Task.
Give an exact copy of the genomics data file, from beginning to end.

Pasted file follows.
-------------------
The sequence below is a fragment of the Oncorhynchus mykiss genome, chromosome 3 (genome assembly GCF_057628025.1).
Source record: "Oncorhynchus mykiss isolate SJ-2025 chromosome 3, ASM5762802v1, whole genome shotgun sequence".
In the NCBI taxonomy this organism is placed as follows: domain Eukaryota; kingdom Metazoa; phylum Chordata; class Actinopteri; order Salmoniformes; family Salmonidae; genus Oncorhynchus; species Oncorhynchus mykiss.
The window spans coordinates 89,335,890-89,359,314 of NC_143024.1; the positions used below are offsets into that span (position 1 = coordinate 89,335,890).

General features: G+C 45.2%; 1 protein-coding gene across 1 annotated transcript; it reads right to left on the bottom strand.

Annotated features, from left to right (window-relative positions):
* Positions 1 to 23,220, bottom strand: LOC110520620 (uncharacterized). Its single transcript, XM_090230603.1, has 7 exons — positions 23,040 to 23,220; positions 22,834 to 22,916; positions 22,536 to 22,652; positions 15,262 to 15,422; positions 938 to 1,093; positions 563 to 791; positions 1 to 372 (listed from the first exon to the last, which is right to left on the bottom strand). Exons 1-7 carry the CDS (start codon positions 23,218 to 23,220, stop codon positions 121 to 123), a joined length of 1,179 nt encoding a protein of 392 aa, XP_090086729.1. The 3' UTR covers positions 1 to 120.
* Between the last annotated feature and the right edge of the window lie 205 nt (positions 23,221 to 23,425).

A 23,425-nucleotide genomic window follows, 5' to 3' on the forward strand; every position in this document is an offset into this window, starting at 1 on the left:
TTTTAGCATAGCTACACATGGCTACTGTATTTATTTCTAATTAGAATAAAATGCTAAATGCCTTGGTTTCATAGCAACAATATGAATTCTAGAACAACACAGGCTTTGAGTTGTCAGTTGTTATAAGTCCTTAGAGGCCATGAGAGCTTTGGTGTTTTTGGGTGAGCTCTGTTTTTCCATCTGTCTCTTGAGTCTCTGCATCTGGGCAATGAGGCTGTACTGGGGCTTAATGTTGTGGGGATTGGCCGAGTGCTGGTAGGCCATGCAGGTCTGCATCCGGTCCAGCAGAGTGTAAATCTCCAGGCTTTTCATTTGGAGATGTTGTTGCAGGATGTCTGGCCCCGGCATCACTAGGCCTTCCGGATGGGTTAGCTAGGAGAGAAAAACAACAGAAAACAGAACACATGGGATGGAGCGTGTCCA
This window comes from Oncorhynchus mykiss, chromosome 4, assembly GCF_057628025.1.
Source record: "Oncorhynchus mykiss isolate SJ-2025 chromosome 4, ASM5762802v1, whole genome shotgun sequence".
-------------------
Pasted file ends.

The sequence below is a fragment of the Oncorhynchus mykiss genome, chromosome 3 (genome assembly GCF_057628025.1).
Source record: "Oncorhynchus mykiss isolate SJ-2025 chromosome 3, ASM5762802v1, whole genome shotgun sequence".
In the NCBI taxonomy this organism is placed as follows: domain Eukaryota; kingdom Metazoa; phylum Chordata; class Actinopteri; order Salmoniformes; family Salmonidae; genus Oncorhynchus; species Oncorhynchus mykiss.
The window spans coordinates 89,335,890-89,359,314 of NC_143024.1; the positions used below are offsets into that span (position 1 = coordinate 89,335,890).

General features: G+C 45.2%; 1 protein-coding gene across 1 annotated transcript; it reads right to left on the bottom strand.

Annotated features, from left to right (window-relative positions):
* Positions 1 to 23,220, bottom strand: LOC110520620 (uncharacterized). Its single transcript, XM_090230603.1, has 7 exons — positions 23,040 to 23,220; positions 22,834 to 22,916; positions 22,536 to 22,652; positions 15,262 to 15,422; positions 938 to 1,093; positions 563 to 791; positions 1 to 372 (listed from the first exon to the last, which is right to left on the bottom strand). Exons 1-7 carry the CDS (start codon positions 23,218 to 23,220, stop codon positions 121 to 123), a joined length of 1,179 nt encoding a protein of 392 aa, XP_090086729.1. The 3' UTR covers positions 1 to 120.
* Between the last annotated feature and the right edge of the window lie 205 nt (positions 23,221 to 23,425).

A 23,425-nucleotide genomic window follows, 5' to 3' on the forward strand; every position in this document is an offset into this window, starting at 1 on the left:
TTTTAGCATAGCTACACATGGCTACTGTATTTATTTCTAATTAGAATAAAATGCTAAATGCCTTGGTTTCATAGCAACAATATGAATTCTAGAACAACACAGGCTTTGAGTTGTCAGTTGTTATAAGTCCTTAGAGGCCATGAGAGCTTTGGTGTTTTTGGGTGAGCTCTGTTTTTCCATCTGTCTCTTGAGTCTCTGCATCTGGGCAATGAGGCTGTACTGGGGCTTAATGTTGTGGGGATTGGCCGAGTGCTGGTAGGCCATGCAGGTCTGCATCCGGTCCAGCAGAGTGTAAATCTCCAGGCTTTTCATTTGGAGATGTTGTTGCAGGATGTCTGGCCCCGGCATCACTAGGCCTTCCGGATGGGTTAGCTAGGAGAGAAAAACAACAGAAAACAGAACACATGGGATGGAGCGTGTCCA
This window comes from Oncorhynchus mykiss, chromosome 4, assembly GCF_057628025.1.
Source record: "Oncorhynchus mykiss isolate SJ-2025 chromosome 4, ASM5762802v1, whole genome shotgun sequence".